MASON, Mich. (AP) – Michigan’s bid to have an early role in picking 2008 presidential candidates is in jeopardy after a judge ruled yesterday that part of a state law establishing a Jan. 15 primary is unconstitutional.

The ruling effectively cancels the primary date unless there is a successful appeal or state law is changed to allow the vote to go forward. The primary date had been pushed up by state Republicans and Democrats to make Michigan more relevant to the selection of presidential candidates.

Michigan’s move was under fire even before Ingham County Circuit Court Judge William Collette ruled unconstitutional a provision in the law to give the Democratic and Republican parties exclusive access to lists of who voted in their party’s primary.

The national Republican and Democratic parties had threatened to slap the state parties with sanctions for violating party rules if Michigan followed through on the primary plan. Several Democratic candidates withdrew from the Michigan primary, leaving Hillary Rodham Clinton as the only top-tier candidate left on the ballot.

Michigan’s vote date is watched closely by other states with early presidential primaries and caucuses.

State officials and lawmakers had not decided on their next move as of yesterday afternoon. It is possible the state could appeal the ruling or have lawmakers pass a different version of the law that resolves the issues from yesterday’s ruling. A two-thirds majority of lawmakers supporting the existing law might also do the trick.

The state’s political leaders might also stand pat, leaving political parties to hold caucuses or nominating conventions instead. Primaries would have far broader participation.

Michigan Republican Party Chairman Saul Anuzis said yesterday he still plans on a Jan. 15 primary.

“Judge Collette’s ruling made it clear that there is no problem with holding a presidential primary in early January, and that is encouraging,” Anuzis said in a statement. “This is just a ‘hiccup’ in the process …”

The Jan. 15 primary has brought Michigan more attention from GOP presidential candidates, which pleases state Republicans. But some Michigan Democrats want to dump it in favor of caucuses for a variety of reasons.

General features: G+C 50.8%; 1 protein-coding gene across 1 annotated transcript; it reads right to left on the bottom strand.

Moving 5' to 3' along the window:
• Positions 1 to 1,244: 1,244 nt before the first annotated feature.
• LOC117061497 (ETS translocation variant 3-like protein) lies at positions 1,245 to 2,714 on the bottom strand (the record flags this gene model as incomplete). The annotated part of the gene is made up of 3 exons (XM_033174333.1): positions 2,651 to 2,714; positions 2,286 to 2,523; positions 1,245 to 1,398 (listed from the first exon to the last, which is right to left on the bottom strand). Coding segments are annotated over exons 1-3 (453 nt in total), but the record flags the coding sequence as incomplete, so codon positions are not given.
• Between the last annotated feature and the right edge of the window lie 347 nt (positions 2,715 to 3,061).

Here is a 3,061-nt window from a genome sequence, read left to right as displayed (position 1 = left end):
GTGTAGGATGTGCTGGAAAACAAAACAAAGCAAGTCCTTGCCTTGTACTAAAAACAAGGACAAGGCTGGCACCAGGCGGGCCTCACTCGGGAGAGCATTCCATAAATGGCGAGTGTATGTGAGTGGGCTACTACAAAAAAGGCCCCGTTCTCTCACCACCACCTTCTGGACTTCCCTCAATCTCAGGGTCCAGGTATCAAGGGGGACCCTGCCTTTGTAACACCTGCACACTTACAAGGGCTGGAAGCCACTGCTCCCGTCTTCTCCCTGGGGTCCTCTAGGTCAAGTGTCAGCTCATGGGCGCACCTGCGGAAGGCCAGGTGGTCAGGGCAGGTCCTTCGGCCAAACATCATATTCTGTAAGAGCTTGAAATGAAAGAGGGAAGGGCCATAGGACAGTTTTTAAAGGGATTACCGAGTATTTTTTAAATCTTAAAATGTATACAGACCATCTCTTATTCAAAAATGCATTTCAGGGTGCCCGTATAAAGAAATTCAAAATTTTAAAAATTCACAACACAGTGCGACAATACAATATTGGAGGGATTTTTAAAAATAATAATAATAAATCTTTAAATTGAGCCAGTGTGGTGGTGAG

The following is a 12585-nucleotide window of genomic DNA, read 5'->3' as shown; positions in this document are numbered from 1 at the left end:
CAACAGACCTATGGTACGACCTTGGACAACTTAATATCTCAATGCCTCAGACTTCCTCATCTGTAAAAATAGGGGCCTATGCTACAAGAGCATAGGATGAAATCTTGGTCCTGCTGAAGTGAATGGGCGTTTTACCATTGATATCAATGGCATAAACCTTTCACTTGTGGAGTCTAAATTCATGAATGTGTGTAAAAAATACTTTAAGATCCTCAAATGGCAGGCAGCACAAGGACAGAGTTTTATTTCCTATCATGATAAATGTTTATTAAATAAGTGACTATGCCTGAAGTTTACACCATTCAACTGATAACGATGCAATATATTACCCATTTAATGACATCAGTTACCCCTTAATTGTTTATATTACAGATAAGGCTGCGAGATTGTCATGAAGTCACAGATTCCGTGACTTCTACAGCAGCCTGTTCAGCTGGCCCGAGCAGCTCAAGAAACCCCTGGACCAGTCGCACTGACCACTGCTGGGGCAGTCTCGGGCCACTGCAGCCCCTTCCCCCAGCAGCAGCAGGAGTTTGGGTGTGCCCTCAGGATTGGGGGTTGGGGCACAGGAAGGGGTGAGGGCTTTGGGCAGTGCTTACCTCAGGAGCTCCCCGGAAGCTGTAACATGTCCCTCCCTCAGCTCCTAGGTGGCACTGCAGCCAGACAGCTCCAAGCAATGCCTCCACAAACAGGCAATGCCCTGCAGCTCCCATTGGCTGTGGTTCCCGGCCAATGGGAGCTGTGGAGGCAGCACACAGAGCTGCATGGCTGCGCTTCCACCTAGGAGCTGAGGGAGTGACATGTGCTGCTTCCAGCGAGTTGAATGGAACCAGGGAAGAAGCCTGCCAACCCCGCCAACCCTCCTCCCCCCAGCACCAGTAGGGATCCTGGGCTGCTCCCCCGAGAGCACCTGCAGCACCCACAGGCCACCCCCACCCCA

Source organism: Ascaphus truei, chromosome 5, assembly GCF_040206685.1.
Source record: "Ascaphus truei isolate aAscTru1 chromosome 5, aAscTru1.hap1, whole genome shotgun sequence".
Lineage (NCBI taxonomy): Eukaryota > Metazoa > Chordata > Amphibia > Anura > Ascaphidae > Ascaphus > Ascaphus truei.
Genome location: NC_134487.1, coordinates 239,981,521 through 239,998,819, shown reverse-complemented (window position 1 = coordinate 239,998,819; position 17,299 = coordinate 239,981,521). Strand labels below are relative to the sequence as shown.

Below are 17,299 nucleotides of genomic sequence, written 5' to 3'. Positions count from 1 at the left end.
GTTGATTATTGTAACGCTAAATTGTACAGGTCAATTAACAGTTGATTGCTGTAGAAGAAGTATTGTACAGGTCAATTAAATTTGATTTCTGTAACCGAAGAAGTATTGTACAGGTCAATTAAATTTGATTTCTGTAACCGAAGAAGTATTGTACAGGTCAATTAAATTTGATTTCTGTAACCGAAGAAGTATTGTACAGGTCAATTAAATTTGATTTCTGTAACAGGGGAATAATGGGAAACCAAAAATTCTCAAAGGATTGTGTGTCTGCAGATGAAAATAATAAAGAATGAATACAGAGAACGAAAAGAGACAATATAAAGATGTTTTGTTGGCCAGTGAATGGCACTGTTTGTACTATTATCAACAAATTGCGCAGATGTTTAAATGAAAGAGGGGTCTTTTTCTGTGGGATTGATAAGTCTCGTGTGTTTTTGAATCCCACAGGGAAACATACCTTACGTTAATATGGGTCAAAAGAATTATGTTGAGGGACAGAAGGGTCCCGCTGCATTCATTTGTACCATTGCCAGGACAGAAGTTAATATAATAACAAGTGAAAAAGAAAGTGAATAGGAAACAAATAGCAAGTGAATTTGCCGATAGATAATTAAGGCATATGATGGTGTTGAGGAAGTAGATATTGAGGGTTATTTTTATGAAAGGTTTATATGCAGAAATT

The Michigan Democratic Party’s executive committee met yesterday night in Lansing, but pulled from the agenda a scheduled vote to make the Jan. 15 primary date official. Party leaders needed time to review the ruling and their options, state party chairman Mark Brewer said.

After the meeting, Brewer said the ruling and options remained under review. Headed into the meeting, some Democrats were hoping to explore options aimed at appealing the judge’s decision and asking the Legislature to address needed changes in the law perhaps as early as today.

One possible Democratic fallback position is a Feb. 9 presidential caucus to decide delegates to the Democratic National Convention. That was the plan before the January primary law was passed and remains the official plan recorded with the Democratic National Committee.

The law establishing Michigan’s Jan. 15 primary date was challenged in court by groups who said the major political parties should not get exclusive access to lists of which voters ask for Republican ballots and which take Democratic ones.

Collette said that amounts to public money being used for private purposes. He also said it seemed inappropriate that third-party political rivals would not have equal access to the same information.

East Lansing political consultant Mark Grebner, one of the parties that sued the state, said his intent is not to stop the primary.

“If someone can figure out a way to save it, that’s fine with us,” Grebner said.

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